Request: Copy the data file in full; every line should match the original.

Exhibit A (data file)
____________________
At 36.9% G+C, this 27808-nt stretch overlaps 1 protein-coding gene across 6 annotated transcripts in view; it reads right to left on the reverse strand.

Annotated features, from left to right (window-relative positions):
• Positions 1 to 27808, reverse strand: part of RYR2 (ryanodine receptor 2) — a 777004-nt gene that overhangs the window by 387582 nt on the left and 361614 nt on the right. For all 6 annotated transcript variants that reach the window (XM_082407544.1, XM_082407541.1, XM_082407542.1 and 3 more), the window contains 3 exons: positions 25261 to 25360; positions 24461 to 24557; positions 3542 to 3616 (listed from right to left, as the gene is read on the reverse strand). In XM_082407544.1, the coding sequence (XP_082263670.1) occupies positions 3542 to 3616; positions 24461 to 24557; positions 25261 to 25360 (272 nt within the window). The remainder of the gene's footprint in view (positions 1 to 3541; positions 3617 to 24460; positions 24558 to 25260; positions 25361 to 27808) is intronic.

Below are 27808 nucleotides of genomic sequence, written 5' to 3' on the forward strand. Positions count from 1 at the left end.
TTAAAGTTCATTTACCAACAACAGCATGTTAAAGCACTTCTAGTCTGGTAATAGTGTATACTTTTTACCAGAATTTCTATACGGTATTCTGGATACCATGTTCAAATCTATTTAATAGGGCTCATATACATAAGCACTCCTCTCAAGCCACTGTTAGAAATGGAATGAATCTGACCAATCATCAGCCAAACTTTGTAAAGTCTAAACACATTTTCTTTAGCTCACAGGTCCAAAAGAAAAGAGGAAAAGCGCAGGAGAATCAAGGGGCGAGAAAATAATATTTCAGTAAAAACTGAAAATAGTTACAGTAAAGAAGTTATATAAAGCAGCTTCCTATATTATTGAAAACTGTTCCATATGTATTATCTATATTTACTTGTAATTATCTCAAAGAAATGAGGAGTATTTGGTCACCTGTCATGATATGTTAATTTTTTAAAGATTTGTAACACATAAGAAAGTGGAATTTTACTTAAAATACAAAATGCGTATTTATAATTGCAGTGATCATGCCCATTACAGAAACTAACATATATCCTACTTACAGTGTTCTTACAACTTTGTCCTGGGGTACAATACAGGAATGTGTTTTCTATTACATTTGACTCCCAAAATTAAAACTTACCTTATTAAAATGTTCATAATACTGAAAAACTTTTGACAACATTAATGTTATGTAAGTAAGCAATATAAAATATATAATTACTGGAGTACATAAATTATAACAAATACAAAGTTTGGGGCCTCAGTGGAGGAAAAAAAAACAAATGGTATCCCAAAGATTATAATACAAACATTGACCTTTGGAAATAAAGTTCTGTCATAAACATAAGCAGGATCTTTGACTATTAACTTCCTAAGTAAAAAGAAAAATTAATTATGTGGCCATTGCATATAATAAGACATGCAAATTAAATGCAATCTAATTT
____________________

At 36.9% G+C, this 27808-nt stretch overlaps 1 protein-coding gene across 6 annotated transcripts in view; it reads right to left on the reverse strand.

Annotated features, from left to right (window-relative positions):
• Positions 1 to 27808, reverse strand: part of RYR2 (ryanodine receptor 2) — a 777004-nt gene that overhangs the window by 387582 nt on the left and 361614 nt on the right. For all 6 annotated transcript variants that reach the window (XM_082407544.1, XM_082407541.1, XM_082407542.1 and 3 more), the window contains 3 exons: positions 25261 to 25360; positions 24461 to 24557; positions 3542 to 3616 (listed from right to left, as the gene is read on the reverse strand). In XM_082407544.1, the coding sequence (XP_082263670.1) occupies positions 3542 to 3616; positions 24461 to 24557; positions 25261 to 25360 (272 nt within the window). The remainder of the gene's footprint in view (positions 1 to 3541; positions 3617 to 24460; positions 24558 to 25260; positions 25361 to 27808) is intronic.

Below are 27808 nucleotides of genomic sequence, written 5' to 3' on the forward strand. Positions count from 1 at the left end.
TTAAAGTTCATTTACCAACAACAGCATGTTAAAGCACTTCTAGTCTGGTAATAGTGTATACTTTTTACCAGAATTTCTATACGGTATTCTGGATACCATGTTCAAATCTATTTAATAGGGCTCATATACATAAGCACTCCTCTCAAGCCACTGTTAGAAATGGAATGAATCTGACCAATCATCAGCCAAACTTTGTAAAGTCTAAACACATTTTCTTTAGCTCACAGGTCCAAAAGAAAAGAGGAAAAGCGCAGGAGAATCAAGGGGCGAGAAAATAATATTTCAGTAAAAACTGAAAATAGTTACAGTAAAGAAGTTATATAAAGCAGCTTCCTATATTATTGAAAACTGTTCCATATGTATTATCTATATTTACTTGTAATTATCTCAAAGAAATGAGGAGTATTTGGTCACCTGTCATGATATGTTAATTTTTTAAAGATTTGTAACACATAAGAAAGTGGAATTTTACTTAAAATACAAAATGCGTATTTATAATTGCAGTGATCATGCCCATTACAGAAACTAACATATATCCTACTTACAGTGTTCTTACAACTTTGTCCTGGGGTACAATACAGGAATGTGTTTTCTATTACATTTGACTCCCAAAATTAAAACTTACCTTATTAAAATGTTCATAATACTGAAAAACTTTTGACAACATTAATGTTATGTAAGTAAGCAATATAAAATATATAATTACTGGAGTACATAAATTATAACAAATACAAAGTTTGGGGCCTCAGTGGAGGAAAAAAAAACAAATGGTATCCCAAAGATTATAATACAAACATTGACCTTTGGAAATAAAGTTCTGTCATAAACATAAGCAGGATCTTTGACTATTAACTTCCTAAGTAAAAAGAAAAATTAATTATGTGGCCATTGCATATAATAAGACATGCAAATTAAATGCAATCTAATTT